Book Review: Seeing South Korea Without Orientalism

Colin Marshall's new book suggests covering South Korea without exoticism.

Book Review: Seeing South Korea Without Orientalism

Credit: AcrossBooks.

Many non-Koreans have written about Seoul and South Korea, but the writing by Colin Marshall, columnist for the Los Angeles Review of Books and other publications, has stood out with a nuanced coverage that does not give into the cheap orientalism.

In his new book Summarizing Korea is Prohibited 한국 요약 금지, Marshall gives a loving exposition of Seoul and Korea that also works as a manual for how not to fall into the temptation of “returning to the same depressing well of low birth rate, high suicide rate, chaebol domination, stressed-out students, threatening neighbor in the north, addiction to plastic surgery.”

Marshall acknowledges those issues, but sees them in context. “Korea is never boring. I don’t want to judge Korea and Koreans so easily. It’s all boring to say good, bad, best, worst. The people who live in Korea are not boring like that. … When friends visit, I take them to the pojangmacha 포장마차 row in front of the old Seoul theater. Then they would get all happy and say, ‘This is real Korea!’ But every corner of Korea - Gangnam, Jongro, COEX, Sewoon Arcade - they are all real Korea. If you write them off like that, you will never understand the country no matter how long you live here.”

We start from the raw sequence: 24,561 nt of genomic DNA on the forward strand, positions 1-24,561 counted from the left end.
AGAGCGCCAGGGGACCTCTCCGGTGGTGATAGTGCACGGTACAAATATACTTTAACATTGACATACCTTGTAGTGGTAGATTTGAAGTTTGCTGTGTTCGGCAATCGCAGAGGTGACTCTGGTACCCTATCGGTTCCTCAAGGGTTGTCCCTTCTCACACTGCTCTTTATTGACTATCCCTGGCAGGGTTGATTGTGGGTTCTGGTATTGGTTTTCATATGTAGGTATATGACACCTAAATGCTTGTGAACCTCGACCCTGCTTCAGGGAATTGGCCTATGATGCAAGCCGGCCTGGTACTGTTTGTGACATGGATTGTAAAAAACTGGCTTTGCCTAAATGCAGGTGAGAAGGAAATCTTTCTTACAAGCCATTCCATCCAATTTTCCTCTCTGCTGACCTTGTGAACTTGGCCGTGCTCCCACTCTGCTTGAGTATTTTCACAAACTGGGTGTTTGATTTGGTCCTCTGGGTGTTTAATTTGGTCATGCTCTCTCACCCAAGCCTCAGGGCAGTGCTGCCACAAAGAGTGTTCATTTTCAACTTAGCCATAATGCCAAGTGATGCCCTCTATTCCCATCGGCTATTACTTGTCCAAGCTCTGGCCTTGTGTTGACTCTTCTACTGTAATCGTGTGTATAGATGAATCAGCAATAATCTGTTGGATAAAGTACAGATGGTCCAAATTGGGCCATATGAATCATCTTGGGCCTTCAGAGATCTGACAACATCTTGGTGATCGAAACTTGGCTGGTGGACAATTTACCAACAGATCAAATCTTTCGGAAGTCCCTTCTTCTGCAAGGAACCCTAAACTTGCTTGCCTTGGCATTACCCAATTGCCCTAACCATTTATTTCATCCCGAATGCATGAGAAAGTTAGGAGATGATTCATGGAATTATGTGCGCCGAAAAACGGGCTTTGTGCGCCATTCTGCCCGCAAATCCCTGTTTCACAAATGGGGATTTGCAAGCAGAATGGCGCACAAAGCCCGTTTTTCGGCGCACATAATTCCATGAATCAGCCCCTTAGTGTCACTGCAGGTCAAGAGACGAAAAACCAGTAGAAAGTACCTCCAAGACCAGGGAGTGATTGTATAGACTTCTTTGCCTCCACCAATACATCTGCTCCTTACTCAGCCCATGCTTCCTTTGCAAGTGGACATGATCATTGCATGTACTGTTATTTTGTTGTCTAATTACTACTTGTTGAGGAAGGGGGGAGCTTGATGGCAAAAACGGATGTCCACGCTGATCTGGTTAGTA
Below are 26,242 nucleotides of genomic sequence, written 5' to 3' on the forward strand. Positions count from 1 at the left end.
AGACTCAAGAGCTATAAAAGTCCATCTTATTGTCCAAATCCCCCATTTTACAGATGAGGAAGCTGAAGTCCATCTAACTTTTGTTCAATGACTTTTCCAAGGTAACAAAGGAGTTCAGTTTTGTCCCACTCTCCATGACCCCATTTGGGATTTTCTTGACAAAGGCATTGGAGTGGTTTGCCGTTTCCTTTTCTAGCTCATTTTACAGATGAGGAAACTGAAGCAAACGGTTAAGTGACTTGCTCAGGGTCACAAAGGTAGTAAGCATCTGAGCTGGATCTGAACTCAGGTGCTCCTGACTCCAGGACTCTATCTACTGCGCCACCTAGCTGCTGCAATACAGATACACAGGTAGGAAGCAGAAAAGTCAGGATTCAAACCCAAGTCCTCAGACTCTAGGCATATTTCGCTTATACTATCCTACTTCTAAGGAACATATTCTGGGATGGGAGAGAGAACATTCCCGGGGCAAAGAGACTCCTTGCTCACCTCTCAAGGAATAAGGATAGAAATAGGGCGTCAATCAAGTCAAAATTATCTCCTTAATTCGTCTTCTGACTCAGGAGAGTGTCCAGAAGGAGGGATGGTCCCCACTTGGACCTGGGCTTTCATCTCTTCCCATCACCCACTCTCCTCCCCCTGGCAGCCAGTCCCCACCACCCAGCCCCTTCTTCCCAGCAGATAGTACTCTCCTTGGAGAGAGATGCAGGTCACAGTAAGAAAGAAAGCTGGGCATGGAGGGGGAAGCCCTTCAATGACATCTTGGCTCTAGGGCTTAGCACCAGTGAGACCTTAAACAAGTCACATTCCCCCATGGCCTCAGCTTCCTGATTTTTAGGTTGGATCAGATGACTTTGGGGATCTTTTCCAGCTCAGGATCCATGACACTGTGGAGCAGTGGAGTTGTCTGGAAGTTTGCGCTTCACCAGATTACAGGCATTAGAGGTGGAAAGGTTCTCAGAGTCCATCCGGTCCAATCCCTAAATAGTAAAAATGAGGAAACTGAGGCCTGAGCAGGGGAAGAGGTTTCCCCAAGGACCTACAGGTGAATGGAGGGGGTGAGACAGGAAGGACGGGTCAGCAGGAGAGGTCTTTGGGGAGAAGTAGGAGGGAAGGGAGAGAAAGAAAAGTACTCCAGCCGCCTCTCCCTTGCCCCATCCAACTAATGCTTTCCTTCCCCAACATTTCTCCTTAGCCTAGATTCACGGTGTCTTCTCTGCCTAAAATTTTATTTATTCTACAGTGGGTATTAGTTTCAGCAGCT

Marshall also advises Koreans against seeing themselves through the white gaze. “An American writer posted a video that said ‘I traveled through the most depressed country in the world.’ He meant Korea. I don’t think he knows Korea at all. His opinion is not worth anything. Koreans can stand to ignore what foreigners say.”

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